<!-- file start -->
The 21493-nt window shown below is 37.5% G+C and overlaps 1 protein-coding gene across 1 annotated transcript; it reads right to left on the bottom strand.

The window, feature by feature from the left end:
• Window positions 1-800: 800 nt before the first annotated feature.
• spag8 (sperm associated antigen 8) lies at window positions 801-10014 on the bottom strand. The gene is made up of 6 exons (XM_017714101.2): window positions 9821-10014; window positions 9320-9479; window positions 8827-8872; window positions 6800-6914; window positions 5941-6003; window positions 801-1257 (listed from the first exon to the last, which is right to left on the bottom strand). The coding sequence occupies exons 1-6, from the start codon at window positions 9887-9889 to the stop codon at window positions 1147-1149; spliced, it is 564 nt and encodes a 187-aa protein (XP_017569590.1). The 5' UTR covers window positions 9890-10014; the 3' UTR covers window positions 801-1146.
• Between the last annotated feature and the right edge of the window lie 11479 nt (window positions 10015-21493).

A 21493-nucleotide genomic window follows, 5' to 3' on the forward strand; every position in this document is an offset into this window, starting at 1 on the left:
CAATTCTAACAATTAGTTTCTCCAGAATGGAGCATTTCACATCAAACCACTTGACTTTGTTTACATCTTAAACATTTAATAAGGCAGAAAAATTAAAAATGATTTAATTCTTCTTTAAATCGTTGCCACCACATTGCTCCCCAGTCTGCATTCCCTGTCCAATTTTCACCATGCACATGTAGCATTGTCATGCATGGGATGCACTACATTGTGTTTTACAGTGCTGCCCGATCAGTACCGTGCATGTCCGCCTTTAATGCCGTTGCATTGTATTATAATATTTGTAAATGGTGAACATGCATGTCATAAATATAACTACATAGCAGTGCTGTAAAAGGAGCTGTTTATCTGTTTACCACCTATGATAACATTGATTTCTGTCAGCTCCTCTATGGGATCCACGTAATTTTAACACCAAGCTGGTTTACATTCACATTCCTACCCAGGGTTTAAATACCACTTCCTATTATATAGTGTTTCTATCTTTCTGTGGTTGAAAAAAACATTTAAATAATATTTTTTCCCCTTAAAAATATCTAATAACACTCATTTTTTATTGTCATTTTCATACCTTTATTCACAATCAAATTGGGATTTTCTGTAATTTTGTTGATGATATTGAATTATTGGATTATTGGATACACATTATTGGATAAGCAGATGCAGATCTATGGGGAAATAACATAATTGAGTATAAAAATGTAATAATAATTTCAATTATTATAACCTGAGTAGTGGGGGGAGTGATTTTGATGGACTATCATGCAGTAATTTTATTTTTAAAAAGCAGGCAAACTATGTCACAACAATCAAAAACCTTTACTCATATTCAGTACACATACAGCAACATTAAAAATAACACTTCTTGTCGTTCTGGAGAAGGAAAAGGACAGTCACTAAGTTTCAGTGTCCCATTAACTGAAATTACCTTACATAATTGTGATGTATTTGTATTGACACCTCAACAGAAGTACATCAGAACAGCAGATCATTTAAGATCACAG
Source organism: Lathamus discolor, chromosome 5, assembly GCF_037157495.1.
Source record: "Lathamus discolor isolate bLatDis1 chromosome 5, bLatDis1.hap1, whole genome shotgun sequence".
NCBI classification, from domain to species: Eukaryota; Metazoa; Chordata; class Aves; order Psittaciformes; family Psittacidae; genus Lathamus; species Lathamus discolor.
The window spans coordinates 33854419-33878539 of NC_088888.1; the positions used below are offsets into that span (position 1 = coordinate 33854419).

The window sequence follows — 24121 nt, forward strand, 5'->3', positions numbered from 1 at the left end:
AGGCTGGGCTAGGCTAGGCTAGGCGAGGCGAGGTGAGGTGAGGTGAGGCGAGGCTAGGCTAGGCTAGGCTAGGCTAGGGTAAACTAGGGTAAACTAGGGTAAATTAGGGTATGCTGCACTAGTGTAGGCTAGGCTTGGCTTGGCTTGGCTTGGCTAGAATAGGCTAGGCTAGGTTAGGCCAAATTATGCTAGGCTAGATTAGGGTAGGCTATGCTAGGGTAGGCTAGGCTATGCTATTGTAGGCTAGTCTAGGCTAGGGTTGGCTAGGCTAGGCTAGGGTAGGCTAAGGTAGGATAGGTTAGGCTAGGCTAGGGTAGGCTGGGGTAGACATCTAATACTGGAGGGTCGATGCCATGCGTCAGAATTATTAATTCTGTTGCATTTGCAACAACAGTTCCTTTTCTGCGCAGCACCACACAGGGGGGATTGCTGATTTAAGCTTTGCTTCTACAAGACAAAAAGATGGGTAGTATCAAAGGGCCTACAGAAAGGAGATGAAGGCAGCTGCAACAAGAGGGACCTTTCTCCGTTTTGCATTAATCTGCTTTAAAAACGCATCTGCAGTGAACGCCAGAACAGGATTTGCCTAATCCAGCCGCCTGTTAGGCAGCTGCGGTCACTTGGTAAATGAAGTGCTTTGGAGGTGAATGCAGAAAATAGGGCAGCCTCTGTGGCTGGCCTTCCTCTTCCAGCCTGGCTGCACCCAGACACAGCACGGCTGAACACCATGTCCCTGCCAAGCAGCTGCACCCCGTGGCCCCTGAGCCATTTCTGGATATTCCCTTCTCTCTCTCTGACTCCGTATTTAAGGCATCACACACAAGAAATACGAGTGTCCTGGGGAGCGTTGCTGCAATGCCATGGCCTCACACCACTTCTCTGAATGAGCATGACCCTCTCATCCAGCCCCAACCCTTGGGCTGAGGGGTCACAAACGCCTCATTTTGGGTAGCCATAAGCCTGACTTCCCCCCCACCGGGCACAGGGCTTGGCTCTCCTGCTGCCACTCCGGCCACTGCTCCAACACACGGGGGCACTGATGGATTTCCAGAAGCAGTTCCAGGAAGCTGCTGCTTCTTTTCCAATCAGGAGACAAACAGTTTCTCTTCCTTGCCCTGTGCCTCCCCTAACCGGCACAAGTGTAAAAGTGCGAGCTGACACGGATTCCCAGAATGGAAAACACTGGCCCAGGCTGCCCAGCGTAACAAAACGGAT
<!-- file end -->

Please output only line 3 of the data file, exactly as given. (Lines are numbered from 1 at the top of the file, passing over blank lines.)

• Window positions 1-800: 800 nt before the first annotated feature.